Reification: just because a thing has a name, doesn’t mean it is a thing

by James Thorniley

Science does not rely on investigators being unbiased “automatons.” Instead, it relies on methods that limit the ability of the investigator’s admittedly inevitable biases to skew the results.

So says a paper by J. E. Lewis et al in which they claim Steven Jay Gould was wrong when he said early 19th century craniometrist Samuel George Morton “finagled” his data to match his own racist preconceptions. They had another look at the data, and actually remeasured some of Morton’s skulls, and claim that Morton’s reported results actually fit his racial bias less than a fully accurate study would have.

Depressingly a number of modern day internet racists seem picked up on the headline message “Gould was wrong” and assumed that means the paper supports racial theories about intelligence or other differences. The paper doesn’t support any such ideas, and that’s not the subject of this post. It’s just worth pointing that out.

What this paper is about is whether scientists’ personal biases influence the results they get. This isn’t about whether Morton was “right” in a scientific sense, because everyone agrees he wasn’t. It’s about whether he made the right conclusions based on the evidence available to him. It’s a historical question – modern anthropology has essentially nothing to do with this.

Misconduct and finagling

Gould claimed in his book The Mismeasure of Man and a paper in Science that Morton had “finagled” his data to suit his expectations (i.e. a racial ranking with whites at the top). According to Lewis et al:

Samuel George Morton, in the hands of Stephen Jay Gould, has served for 30 years as a textbook example of scientific misconduct.

But Gould never accused Morton of misconduct. Scientific misconduct would be faking results, lying, that sort of thing. As Gould says in his Science paper:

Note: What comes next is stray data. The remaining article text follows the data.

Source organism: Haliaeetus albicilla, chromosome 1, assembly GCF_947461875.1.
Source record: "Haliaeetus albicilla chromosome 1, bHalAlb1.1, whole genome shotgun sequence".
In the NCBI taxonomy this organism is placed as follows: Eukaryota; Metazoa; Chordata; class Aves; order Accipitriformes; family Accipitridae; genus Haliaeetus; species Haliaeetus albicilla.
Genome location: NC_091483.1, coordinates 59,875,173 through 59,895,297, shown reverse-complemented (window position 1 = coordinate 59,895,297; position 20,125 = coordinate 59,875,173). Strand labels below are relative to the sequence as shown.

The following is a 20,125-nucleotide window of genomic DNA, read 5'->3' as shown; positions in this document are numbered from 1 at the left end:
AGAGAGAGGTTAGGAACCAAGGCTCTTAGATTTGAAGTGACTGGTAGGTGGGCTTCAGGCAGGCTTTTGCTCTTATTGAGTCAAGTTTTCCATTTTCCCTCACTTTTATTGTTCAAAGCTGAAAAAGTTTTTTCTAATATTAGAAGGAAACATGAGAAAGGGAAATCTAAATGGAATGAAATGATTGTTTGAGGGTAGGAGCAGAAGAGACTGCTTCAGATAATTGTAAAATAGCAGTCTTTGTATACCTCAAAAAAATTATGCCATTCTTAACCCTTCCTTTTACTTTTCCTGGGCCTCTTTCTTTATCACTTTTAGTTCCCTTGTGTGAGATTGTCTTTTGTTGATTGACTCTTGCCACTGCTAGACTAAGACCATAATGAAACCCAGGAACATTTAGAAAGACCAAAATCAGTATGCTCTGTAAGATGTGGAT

I suppose that truly deliberate fraud to prevent the exposure of a suspected truth is rare in science. When we do uncover a case, we excommunicate its perpetrator, smugly declare that science purifies itself, and get back to work … [Such cases’] hortatory value in the moralistic tradition permits us to avoid the issue; for we can pose our objective ideal against the transgression and pretend that the vast middle ground does not exist.

If you’re a scientist, you don’t really have to worry about misconduct in your day to day dealings. You probably get taught at some stage early in your career that it’s not ok to make up results. From that point on, if you do make up some results, well, when the time comes, you will have to face your creator (or a po-faced Richard Dawkins, if you prefer).

Gould is interested in unconcious bias, and Morton’s “finagling” was the example. In spite of using some confusing language, Lewis et al did actually mostly address the unconscious bias point. They make a strong argument that Morton presented and analysed his data as well as he could have, and thus claim unconscious bias isn’t a problem.

There isn’t space to go in to all of their points here, and I wouldn’t be the best judge (I don’t have nearly enough time or requisite knowledge). But one of the most substantive points Gould makes (but Lewis et al don’t seem to cover) is that Morton appears to have failed to consider the correlation with overall height. The thing is, small people have small heads. Morton’s original data sets show this very clearly. So why bother categorizing by race?